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By Erin Rook, PQ Monthly
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Gallery owner Paul Soriano; photo by Erin Rook, PQ Monthly

Paul Soriano’s small gallery on NW Everett would be easy to miss were it not for the red neon rooster in the window. Like the iconic New York City gay bar from which the gallery takes its name (and signage), Cock invites a meaningful provocation that belies its modest stature.

“I like the duality the name invokes,” Soriano says. “Depending on your point of view it can be innocent or it can be pornographic. Much like the artwork I hope to show, it provokes you to think.”

Plenty of the art Soriano has shown since (and including) March’s inaugural “Attraction and Repulsion” have danced on the line between idyllic and illicit. The first show included colored pencil drawings of sphincters by Arty Johnstone, floral like a child’s sketch of a Georgia O’Keefe painting.

When Cock showed “DARK,” a collection of brother Theodore Soriano’s emotionally intense Gollum-like sculptures in July, “Someone asked to stand next to it so they could weep,” Soriano says. It’s an experience he can relate to.

“The first time I had gone to [the Museum of Modern Art in New York City], I walked into the room that held Picasso’s ‘Guernica.’ Not knowing anything about the politics of this piece, I stood and wept. It was beautiful,” Soriano says. “I was changed.”

Despite his lack of formal training, Soriano has identified as an artist since he was a young child, learning about art by skipping school to hang out in museums. He puts together shows like an artist rather than a curator, because that’s what he is.

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Scott LaForce's exhibit "Cum in Your Eye," on display through Aug. 31, deals with meth addiction. Photo by Erin Rook, PQ Monthly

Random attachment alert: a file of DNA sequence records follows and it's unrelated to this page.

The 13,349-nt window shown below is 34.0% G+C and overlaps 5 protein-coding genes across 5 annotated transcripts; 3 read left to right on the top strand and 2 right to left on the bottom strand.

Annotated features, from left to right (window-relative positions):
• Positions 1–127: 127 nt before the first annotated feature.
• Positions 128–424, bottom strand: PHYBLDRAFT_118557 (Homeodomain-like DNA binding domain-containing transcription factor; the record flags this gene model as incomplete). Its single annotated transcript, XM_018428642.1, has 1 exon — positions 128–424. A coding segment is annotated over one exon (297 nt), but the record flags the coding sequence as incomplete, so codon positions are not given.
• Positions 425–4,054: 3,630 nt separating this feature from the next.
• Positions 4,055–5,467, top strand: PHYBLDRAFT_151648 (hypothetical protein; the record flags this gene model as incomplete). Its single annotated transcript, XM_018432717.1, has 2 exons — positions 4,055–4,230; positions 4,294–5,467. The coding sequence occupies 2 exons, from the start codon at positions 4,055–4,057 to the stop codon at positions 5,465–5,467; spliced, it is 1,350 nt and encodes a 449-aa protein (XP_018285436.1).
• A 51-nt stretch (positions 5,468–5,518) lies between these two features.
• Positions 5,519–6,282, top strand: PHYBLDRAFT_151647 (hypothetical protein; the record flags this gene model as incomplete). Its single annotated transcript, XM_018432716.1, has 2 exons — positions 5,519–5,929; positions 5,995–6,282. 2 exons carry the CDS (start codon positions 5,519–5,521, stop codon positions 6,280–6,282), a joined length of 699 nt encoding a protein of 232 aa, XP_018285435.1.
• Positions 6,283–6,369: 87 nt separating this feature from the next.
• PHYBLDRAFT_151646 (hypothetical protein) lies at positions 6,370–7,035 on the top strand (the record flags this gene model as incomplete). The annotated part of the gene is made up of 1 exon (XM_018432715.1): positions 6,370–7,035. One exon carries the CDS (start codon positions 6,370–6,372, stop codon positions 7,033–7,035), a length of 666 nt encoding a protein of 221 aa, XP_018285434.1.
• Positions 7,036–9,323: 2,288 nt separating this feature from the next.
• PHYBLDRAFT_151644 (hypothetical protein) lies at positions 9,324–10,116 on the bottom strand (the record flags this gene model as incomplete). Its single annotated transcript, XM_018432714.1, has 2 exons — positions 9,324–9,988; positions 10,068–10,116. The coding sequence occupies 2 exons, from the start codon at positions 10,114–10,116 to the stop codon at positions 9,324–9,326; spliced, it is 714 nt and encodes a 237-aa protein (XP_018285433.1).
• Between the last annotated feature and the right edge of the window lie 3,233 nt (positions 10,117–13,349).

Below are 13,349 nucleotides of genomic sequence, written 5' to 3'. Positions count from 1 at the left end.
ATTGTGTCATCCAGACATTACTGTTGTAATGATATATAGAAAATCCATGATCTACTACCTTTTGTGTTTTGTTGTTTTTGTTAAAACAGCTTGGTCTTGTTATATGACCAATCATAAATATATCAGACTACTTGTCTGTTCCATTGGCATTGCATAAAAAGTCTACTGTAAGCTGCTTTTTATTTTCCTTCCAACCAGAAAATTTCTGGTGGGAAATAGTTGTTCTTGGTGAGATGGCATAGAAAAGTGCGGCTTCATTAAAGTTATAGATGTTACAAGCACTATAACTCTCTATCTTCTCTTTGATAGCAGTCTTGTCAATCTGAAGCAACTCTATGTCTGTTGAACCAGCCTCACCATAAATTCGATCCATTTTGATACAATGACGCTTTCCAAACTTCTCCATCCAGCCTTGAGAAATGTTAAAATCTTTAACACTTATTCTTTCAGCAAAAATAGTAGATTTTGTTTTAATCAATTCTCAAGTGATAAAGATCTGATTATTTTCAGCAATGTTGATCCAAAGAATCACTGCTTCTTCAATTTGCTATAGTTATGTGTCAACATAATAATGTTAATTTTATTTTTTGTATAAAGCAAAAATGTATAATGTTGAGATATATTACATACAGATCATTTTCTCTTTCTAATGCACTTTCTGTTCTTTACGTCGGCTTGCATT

Between his day job as an apparel designer for Hanna Andersson and utilizing the live/work space, Soriano doesn’t have to worry about making money off of the art. Instead, he strives to create a space for artists who, like him, have had difficulty showing their work because it is too erotic or might not sell well.

“Cock Gallery is not a queer gallery per se — although I am a queer artist and I show a lot of queer art — as it is under-represented in the more mainstream galleries,” Soriano says. “My first responsibility is to present quality art.”

Though most of the artists he’s shown so far have been gay man, Soriano says he’s aiming for diversity and would like to show lesbian and transgender artists as well.

“The mission of the gallery is to show provocative, intelligent, professional works that might not otherwise be shown due to content or commercial value. I interpret this in the broadest sense,” Soriano says. “I ask [artists] to create a show around something meaningful to them, something they can’t show anywhere else because the subject is too personal or political or sexual or just too dark.”

The self-taught painter says he has had a hard time showing and selling work for that reason, though the one piece he has sold in Portland is also one of his darkest and most personal and political pieces.

The painting — a self-portrait done while Soriano was sick and emaciated by HIV, with a pink triangle and the names of Nazi camps gays were sent to written around the edges — is now hanging in a synagogue.
Cock’s current exhibit, “Cum In Your Eye,” showing through the end of August, shares that power to create an emotional resonance. Scott LaForce’s vulnerable photo essay about meth addiction has inspired others to open up and spontaneously share their stories, Soriano says.

LaForce juxtaposes sex and drugs-filled snapshots from his party days with picturesque scenes and poetry to highlight the intensity (both positive and negative) of his experiences. Soriano says LaForce’s art has previously been watered down and misunderstood completely by people who fear its darkness or lack a context for understanding the culture it reflects.

“My only hope in all of this is to give a voice to the work of the many artists whose work might not otherwise be seen because it speaks to things that are a risk for commercial galleries — to elevate it, to honor it,” Soriano says. “These works are beautiful and powerful and meaningful. They are important because they’re about our real lives, our true natures and are artifacts to our times.”

In September, Cock will show work from photographer Wayne Bund’s MIMESIS, an exploration of childhood fantasies and adult realities. Read more of PQ Monthly’s interview with Soriano on PQ’s blog. Cock Gallery, 625 NW Everett #106, is open Saturdays from noon to 4 p.m. (through January) and by appointment. New exhibits typically open on First Thursdays.

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